Hong Kong’s Typhoon Mangkhut response highlights value of community spirit in tackling natural disasters
Paul Yip says while the government’s efforts to prepare for the typhoon were commendable, a better surveillance and monitoring system, drawing on community information, could have minimised chaos in the storm’s aftermath
The damage caused by Typhoon Mangkhut in Hong Kong has been substantial with more than 400 people injured, fortunately without serious casualties.
Hong Kong’s altruistic spirit has been strong and vibrant after the typhoon. Students have helped clean up their schools, the tourism sector offered free bus rides to residents in the New Territories, volunteers from one church distributed food to the elderly, to give just a few examples.
Given the massive scale of the destruction, simply waiting for the government to handle the entire clean-up operation would have been unrealistic so it was heartening to witness the involvement of the community. This is exactly how we can leverage community resources to help each other.
Hong Kong has coped well with natural disasters due to the development of better infrastructure. Based on Observatory records, the deadliest typhoons in the city’s history were Wanda in 1962, which claimed 130 lives with 53 people missing, and Typhoon Rose, which killed 110 people in 1971. Since then, Hong Kong has managed to survive many storms without major loss of life.
That the number of casualties has been reduced substantially is not down to luck but, rather, the hard work and diligent efforts of many. Sometimes, we do take things for granted. When Mangkhut hit the Philippines, it killed over 100 people. On the other side of the world, Hurricane Florence caused over 40 deaths in the US.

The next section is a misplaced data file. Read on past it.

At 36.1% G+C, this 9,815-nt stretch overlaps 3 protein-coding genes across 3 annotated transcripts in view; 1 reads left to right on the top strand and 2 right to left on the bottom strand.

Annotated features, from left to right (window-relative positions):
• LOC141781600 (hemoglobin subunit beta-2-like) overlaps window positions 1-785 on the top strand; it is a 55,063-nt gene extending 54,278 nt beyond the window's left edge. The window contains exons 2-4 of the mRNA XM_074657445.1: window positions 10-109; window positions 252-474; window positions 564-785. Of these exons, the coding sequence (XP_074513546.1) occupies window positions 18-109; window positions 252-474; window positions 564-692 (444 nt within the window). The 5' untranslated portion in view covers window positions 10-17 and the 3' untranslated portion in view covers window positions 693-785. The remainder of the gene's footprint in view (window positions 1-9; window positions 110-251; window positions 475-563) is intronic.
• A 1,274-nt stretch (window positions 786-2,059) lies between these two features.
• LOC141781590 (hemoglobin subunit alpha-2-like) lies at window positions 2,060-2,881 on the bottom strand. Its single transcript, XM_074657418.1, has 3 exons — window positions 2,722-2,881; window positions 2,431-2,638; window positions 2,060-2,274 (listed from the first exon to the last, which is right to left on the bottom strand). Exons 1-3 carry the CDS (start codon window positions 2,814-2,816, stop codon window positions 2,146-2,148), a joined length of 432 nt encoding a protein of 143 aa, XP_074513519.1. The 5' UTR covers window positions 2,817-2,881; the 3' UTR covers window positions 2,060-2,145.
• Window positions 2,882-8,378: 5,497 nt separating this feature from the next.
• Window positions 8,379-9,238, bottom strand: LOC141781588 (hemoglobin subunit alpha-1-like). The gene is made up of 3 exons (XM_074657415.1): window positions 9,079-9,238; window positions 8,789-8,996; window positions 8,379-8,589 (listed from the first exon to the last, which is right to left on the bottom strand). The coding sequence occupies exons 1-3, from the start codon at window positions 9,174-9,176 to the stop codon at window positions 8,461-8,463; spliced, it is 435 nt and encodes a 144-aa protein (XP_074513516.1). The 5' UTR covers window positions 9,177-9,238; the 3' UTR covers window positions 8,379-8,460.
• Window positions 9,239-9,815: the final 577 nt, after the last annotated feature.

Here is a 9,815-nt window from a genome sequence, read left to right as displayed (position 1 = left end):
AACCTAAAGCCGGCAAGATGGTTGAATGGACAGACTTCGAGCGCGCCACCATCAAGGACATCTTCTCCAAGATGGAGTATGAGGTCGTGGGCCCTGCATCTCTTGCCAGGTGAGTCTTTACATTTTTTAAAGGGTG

The chaotic situation facing by commuters in Hong Kong after Mangkhut hit is very unfortunate. More than 1,000 road sections were blocked by fallen trees and other debris. Bus services were largely cancelled the next day and train services were disrupted on the East Rail Line. The morning rush hour on September 17 was particularly onerous for many people.
The Education Bureau’s decision to close schools for two days after the typhoon was a timely move to avoid further traffic congestion and to ensure the safety of pupils. Our university cancelled classes for a day, but essential services were still in operation to provide necessary support.
The business sector wasted no time in resuming operations after the typhoon. While this speaks of its efficiency, we might perhaps have been too efficient, as returning to work in the chaotic aftermath of the typhoon was certainly stressful for employees. Sometimes, we need to give ourselves and others more room to recover. Otherwise, we gain efficiency at the expense of the well-being of the whole community.
Watch: Typhoon Mangkhut brings transport chaos to Hong Kong
To be fair, the Hong Kong government did a good job in its early warnings and preparations before the typhoon hit. However, it might have underestimated the amount of damage to be dealt with afterwards. A better surveillance and monitoring system should be set up with the support of the community. The community at large can provide information that helps the government stay updated on the situation in different areas.
A mechanism to gather information would help improve the government’s response to natural disasters. Also, a more sympathetic and empathetic attitude from employers would help ease the worries of many who tried to get to work on time. We can all learn from this episode to better prepare for future storms.
Perhaps the coming weeks would be a good time to show our understanding towards each other, including those who might still be struggling in the aftermath with a lack electricity and water. The hardworking attitude of Hongkongers is admirable, and we should indeed be grateful to those who provide the essential services that keep the city safe and running.
While our sincere gratitude goes to the workers who risked their lives for others during the typhoon – the firefighters, police force and the many others who worked hard to speed up the recovery of the city – we should all play a part in community rebuilding.
Paul Yip is chair professor in the Department of Social work and Social Administration at the University of Hong Kong